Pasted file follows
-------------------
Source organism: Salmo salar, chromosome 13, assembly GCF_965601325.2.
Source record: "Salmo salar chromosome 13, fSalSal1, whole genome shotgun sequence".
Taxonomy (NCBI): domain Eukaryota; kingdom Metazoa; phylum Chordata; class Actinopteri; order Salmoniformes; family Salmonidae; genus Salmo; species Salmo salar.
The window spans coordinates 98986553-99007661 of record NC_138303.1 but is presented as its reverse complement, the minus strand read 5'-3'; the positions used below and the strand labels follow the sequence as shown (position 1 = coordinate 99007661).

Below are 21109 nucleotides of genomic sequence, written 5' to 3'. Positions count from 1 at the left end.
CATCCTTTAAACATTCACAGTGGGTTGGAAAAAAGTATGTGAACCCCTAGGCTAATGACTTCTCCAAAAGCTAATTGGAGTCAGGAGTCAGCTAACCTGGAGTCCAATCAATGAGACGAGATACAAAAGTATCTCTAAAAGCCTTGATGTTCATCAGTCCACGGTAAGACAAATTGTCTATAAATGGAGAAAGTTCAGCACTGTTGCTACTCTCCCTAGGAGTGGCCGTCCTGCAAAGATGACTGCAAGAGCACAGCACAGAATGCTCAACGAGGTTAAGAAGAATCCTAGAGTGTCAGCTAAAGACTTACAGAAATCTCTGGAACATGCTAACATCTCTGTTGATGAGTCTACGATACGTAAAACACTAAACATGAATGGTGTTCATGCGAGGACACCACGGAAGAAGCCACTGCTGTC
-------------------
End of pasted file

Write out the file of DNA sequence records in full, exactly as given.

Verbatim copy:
Source organism: Salmo salar, chromosome 13, assembly GCF_965601325.2.
Source record: "Salmo salar chromosome 13, fSalSal1, whole genome shotgun sequence".
Taxonomy (NCBI): domain Eukaryota; kingdom Metazoa; phylum Chordata; class Actinopteri; order Salmoniformes; family Salmonidae; genus Salmo; species Salmo salar.
The window spans coordinates 98986553-99007661 of record NC_138303.1 but is presented as its reverse complement, the minus strand read 5'-3'; the positions used below and the strand labels follow the sequence as shown (position 1 = coordinate 99007661).

Below are 21109 nucleotides of genomic sequence, written 5' to 3'. Positions count from 1 at the left end.
CATCCTTTAAACATTCACAGTGGGTTGGAAAAAAGTATGTGAACCCCTAGGCTAATGACTTCTCCAAAAGCTAATTGGAGTCAGGAGTCAGCTAACCTGGAGTCCAATCAATGAGACGAGATACAAAAGTATCTCTAAAAGCCTTGATGTTCATCAGTCCACGGTAAGACAAATTGTCTATAAATGGAGAAAGTTCAGCACTGTTGCTACTCTCCCTAGGAGTGGCCGTCCTGCAAAGATGACTGCAAGAGCACAGCACAGAATGCTCAACGAGGTTAAGAAGAATCCTAGAGTGTCAGCTAAAGACTTACAGAAATCTCTGGAACATGCTAACATCTCTGTTGATGAGTCTACGATACGTAAAACACTAAACATGAATGGTGTTCATGCGAGGACACCACGGAAGAAGCCACTGCTGTC